Arid climate
Climates that have thin soils, high in mineral content, low in organic matter. (Grand canyons, plateaus)
Humid climate
Climates have thick soils, high in organic matter, low mineral content
Organisms
Dead and decayed plant and animals add nutrients forming topsoil
Time
The longer the weathering, the deeper the soil.
Erosion
Transportation of sediments produced from weathered rock.
Gravity
Primary driving force for all transporting agents.
Angular
Sediments that fall short distances so they have sharp edges.
Mass Movement
Land slides, avalanches, mudflow, and slump.
Running Water
Primary agent of erosion on earth.
Gradient
Steeper the slope, the faster the water's velocity of this.
Discharge
The more ___ the grater/faster the stream velocity
Channel Slope
In a straight channel- water is fastest below the surface and in the center
Stream Load
The material a stream carries
Solution
Dissolved particles (ions)
Suspension
So tiny that they take a very long time to settle. They tend to "hang" in the water (clay, silt, sand)
Saltation
Larger sediments that are too big to be lifted so they bounce, roll, or are pushed along. (Abrasion is found when this happens)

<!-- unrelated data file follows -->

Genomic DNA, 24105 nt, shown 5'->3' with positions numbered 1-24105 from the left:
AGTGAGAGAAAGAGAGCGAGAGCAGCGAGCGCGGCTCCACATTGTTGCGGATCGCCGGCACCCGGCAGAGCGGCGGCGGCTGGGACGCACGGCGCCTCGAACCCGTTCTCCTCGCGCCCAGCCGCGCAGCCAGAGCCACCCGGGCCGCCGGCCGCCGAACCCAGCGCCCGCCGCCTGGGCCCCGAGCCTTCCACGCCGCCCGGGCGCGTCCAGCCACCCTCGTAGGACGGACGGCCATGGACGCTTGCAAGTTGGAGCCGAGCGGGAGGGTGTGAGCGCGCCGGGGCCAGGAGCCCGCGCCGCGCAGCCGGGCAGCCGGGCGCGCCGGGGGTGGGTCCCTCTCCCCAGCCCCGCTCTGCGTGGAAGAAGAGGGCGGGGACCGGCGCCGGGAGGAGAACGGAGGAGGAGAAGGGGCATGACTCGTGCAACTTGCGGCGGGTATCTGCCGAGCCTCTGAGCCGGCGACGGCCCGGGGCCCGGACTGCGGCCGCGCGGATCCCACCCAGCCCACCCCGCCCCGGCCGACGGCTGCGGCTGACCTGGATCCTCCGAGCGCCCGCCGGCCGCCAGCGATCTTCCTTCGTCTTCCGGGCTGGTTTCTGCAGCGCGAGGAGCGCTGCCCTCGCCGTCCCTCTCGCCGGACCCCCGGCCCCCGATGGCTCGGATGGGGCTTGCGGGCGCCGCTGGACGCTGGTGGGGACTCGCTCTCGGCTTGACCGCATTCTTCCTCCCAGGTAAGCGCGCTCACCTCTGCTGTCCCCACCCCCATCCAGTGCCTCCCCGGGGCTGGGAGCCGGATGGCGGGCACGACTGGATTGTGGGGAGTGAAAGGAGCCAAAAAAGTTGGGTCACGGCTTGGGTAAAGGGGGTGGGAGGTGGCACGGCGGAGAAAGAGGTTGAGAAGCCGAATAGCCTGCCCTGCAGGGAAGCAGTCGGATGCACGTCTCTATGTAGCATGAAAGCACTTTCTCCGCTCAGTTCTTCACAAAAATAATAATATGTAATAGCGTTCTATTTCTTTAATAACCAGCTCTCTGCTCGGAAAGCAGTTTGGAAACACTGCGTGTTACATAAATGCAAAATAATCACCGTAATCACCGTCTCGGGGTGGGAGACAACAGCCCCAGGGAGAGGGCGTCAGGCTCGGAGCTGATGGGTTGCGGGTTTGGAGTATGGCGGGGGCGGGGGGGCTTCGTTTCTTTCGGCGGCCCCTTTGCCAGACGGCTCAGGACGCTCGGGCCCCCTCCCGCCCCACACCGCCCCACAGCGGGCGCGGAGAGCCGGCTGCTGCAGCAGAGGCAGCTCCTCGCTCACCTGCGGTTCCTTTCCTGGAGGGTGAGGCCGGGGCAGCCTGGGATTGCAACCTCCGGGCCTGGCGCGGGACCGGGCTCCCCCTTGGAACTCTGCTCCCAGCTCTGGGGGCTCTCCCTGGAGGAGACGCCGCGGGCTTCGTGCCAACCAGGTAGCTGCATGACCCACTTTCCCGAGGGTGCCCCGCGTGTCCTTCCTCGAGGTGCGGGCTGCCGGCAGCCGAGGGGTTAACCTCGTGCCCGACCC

Meanders
Bends or curves in the river
Oxbow
When meanders "close off" and leave behind a horseshoe-shaped lake
Young stream
Stream that has v-shaped valleys, rapids/waterfalls, steep slopes, no flood plains, and valleys are deepened
Mature stream
Stream where divides begin to round off, sediments build up, flood plain widens, and river begins to meander
Old Stream
A stream with very wide flood plains, land worn down to flat surface, pronounced river meanders, and oxbow lakes.
Watersheds/drainage basins
The area of land drained by one stream
Wind erosion
Wind carries small sediments, occurs mainly in deserts and along coastlines. Looks pitted and frosted. Freckles.
Wave action
Influenced by water depth, energy from winds/storms, and shape of shoreline.
Long-Shore Currents
Because waves strike the shore at an angle, the water near shore is pushed in one direction along the shore causing this. Sediments are carried in the same direction as the current
Glaciers